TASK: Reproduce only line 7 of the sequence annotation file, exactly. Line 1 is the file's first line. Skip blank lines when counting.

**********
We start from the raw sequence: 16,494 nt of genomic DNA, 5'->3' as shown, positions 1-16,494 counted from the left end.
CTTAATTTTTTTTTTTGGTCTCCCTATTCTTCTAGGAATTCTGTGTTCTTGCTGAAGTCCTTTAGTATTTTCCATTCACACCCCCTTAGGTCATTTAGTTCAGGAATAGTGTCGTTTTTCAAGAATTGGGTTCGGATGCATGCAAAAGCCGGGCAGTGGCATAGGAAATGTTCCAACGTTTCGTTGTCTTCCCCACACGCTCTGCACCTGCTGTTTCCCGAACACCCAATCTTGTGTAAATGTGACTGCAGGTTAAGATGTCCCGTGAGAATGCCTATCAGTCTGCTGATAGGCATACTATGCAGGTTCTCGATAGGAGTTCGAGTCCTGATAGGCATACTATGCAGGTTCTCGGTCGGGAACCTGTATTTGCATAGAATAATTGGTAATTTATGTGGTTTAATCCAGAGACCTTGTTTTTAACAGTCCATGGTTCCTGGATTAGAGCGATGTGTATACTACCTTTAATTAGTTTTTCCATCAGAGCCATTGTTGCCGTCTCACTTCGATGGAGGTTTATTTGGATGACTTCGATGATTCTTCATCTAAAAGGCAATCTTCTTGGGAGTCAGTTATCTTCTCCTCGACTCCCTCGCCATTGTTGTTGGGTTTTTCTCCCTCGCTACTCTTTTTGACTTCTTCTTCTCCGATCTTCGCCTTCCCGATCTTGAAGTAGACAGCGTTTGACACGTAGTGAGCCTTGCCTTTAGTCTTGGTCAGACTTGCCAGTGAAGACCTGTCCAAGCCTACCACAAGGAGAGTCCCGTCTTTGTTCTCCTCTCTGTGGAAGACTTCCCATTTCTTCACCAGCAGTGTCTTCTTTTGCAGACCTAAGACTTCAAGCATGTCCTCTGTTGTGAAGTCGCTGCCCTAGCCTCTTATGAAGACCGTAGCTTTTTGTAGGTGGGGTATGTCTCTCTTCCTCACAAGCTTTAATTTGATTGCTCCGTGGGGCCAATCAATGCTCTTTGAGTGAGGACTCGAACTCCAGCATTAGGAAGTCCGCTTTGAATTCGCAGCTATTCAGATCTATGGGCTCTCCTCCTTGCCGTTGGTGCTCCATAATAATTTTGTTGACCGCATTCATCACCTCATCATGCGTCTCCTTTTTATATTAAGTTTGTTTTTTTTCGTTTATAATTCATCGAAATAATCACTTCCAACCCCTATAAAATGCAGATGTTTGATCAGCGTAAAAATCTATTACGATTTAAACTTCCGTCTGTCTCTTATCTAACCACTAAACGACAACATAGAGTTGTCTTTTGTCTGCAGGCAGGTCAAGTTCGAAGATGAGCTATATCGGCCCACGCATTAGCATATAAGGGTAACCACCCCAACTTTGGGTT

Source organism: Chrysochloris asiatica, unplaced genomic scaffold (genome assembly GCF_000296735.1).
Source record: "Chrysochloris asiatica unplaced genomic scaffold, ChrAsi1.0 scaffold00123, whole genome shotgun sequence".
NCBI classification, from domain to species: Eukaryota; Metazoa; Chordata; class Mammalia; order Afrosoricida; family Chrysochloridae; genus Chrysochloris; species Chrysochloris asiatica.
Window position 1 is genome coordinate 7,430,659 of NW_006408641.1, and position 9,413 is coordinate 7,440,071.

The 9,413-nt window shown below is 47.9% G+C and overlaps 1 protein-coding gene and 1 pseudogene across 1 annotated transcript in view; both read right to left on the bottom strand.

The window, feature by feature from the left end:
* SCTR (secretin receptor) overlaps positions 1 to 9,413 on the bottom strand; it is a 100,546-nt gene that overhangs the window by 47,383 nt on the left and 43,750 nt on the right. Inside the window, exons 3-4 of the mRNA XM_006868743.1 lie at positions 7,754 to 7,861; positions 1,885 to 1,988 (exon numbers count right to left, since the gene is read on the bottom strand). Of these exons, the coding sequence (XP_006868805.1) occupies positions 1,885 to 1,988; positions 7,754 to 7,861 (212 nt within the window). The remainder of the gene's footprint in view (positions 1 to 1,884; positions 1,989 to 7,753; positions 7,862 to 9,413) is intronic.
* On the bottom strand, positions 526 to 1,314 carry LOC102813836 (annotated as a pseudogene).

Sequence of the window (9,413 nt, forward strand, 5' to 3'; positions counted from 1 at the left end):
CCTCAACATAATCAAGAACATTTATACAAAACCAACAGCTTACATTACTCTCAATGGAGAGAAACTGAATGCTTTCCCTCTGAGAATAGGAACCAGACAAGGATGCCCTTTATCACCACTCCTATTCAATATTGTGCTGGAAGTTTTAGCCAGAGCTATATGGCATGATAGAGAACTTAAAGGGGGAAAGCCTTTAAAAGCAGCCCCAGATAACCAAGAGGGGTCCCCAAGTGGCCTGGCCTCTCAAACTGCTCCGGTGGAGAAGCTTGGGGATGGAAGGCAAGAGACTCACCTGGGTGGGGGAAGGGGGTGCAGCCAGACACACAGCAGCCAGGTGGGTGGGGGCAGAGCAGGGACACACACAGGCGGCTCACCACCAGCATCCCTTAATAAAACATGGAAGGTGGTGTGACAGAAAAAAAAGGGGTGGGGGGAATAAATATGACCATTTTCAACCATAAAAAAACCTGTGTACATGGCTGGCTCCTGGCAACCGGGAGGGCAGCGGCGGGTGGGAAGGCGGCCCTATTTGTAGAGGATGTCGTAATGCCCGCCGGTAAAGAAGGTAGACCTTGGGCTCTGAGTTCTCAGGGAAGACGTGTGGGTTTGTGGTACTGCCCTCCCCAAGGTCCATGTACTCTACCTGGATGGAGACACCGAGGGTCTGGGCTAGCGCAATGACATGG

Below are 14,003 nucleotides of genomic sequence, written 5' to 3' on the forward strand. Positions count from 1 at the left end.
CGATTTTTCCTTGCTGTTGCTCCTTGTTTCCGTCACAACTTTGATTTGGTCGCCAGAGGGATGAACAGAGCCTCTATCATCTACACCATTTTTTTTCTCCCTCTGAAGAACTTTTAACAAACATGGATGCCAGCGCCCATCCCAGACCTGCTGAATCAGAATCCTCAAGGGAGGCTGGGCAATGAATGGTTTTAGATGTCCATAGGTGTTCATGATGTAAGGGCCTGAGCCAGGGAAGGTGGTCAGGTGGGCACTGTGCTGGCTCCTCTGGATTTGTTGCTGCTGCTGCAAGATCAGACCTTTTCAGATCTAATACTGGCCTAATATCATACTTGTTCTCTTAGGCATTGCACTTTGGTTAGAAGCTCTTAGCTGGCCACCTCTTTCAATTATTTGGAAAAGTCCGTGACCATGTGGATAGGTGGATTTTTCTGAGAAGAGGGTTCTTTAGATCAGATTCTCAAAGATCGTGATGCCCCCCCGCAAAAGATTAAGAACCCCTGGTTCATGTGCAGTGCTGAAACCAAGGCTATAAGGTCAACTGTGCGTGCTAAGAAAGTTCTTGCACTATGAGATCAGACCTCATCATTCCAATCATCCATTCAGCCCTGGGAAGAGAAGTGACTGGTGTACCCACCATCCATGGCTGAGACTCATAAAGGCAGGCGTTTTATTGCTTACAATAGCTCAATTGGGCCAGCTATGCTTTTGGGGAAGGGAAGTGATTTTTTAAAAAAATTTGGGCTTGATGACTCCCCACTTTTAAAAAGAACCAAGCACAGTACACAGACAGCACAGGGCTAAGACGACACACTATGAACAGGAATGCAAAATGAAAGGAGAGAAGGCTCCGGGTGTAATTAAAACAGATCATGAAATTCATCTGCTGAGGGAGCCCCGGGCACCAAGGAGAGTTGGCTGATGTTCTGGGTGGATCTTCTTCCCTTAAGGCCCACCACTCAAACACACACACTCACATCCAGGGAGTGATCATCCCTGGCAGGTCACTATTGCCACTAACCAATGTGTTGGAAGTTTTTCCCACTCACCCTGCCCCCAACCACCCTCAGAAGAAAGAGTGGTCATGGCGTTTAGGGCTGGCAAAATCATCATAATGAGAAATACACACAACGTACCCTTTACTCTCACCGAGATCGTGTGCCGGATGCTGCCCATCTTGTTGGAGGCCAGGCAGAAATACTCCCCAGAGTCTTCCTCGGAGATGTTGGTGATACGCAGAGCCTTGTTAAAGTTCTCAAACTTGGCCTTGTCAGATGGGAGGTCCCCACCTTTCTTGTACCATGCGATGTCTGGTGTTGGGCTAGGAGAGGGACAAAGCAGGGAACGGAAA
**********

The 9,413-nt window shown below is 47.9% G+C and overlaps 1 protein-coding gene and 1 pseudogene across 1 annotated transcript in view; both read right to left on the bottom strand.